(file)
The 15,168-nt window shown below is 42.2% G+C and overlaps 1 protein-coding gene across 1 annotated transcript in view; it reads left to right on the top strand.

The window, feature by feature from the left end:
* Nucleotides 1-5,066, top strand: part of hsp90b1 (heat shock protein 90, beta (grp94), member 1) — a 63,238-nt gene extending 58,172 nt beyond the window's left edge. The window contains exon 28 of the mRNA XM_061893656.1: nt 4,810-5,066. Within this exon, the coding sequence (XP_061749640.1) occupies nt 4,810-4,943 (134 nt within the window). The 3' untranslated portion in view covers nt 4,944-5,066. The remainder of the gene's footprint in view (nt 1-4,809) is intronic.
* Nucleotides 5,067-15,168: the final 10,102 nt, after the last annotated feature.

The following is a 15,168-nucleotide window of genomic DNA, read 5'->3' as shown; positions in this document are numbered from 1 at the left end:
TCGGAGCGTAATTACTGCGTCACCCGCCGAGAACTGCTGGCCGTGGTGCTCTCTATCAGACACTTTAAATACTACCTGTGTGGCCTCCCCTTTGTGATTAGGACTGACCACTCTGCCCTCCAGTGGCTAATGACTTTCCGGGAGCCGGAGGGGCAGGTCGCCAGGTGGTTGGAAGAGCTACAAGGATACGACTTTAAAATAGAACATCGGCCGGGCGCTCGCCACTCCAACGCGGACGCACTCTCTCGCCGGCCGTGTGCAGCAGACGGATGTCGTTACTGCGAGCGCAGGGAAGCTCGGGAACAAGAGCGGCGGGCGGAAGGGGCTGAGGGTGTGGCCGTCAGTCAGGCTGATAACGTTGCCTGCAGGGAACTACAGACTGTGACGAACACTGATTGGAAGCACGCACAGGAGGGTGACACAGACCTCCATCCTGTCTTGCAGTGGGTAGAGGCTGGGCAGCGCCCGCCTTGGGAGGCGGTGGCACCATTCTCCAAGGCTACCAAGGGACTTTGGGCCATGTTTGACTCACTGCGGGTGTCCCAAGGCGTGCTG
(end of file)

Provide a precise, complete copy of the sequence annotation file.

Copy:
The 15,168-nt window shown below is 42.2% G+C and overlaps 1 protein-coding gene across 1 annotated transcript in view; it reads left to right on the top strand.

The window, feature by feature from the left end:
* Nucleotides 1-5,066, top strand: part of hsp90b1 (heat shock protein 90, beta (grp94), member 1) — a 63,238-nt gene extending 58,172 nt beyond the window's left edge. The window contains exon 28 of the mRNA XM_061893656.1: nt 4,810-5,066. Within this exon, the coding sequence (XP_061749640.1) occupies nt 4,810-4,943 (134 nt within the window). The 3' untranslated portion in view covers nt 4,944-5,066. The remainder of the gene's footprint in view (nt 1-4,809) is intronic.
* Nucleotides 5,067-15,168: the final 10,102 nt, after the last annotated feature.

The following is a 15,168-nucleotide window of genomic DNA, read 5'->3' as shown; positions in this document are numbered from 1 at the left end:
TCGGAGCGTAATTACTGCGTCACCCGCCGAGAACTGCTGGCCGTGGTGCTCTCTATCAGACACTTTAAATACTACCTGTGTGGCCTCCCCTTTGTGATTAGGACTGACCACTCTGCCCTCCAGTGGCTAATGACTTTCCGGGAGCCGGAGGGGCAGGTCGCCAGGTGGTTGGAAGAGCTACAAGGATACGACTTTAAAATAGAACATCGGCCGGGCGCTCGCCACTCCAACGCGGACGCACTCTCTCGCCGGCCGTGTGCAGCAGACGGATGTCGTTACTGCGAGCGCAGGGAAGCTCGGGAACAAGAGCGGCGGGCGGAAGGGGCTGAGGGTGTGGCCGTCAGTCAGGCTGATAACGTTGCCTGCAGGGAACTACAGACTGTGACGAACACTGATTGGAAGCACGCACAGGAGGGTGACACAGACCTCCATCCTGTCTTGCAGTGGGTAGAGGCTGGGCAGCGCCCGCCTTGGGAGGCGGTGGCACCATTCTCCAAGGCTACCAAGGGACTTTGGGCCATGTTTGACTCACTGCGGGTGTCCCAAGGCGTGCTG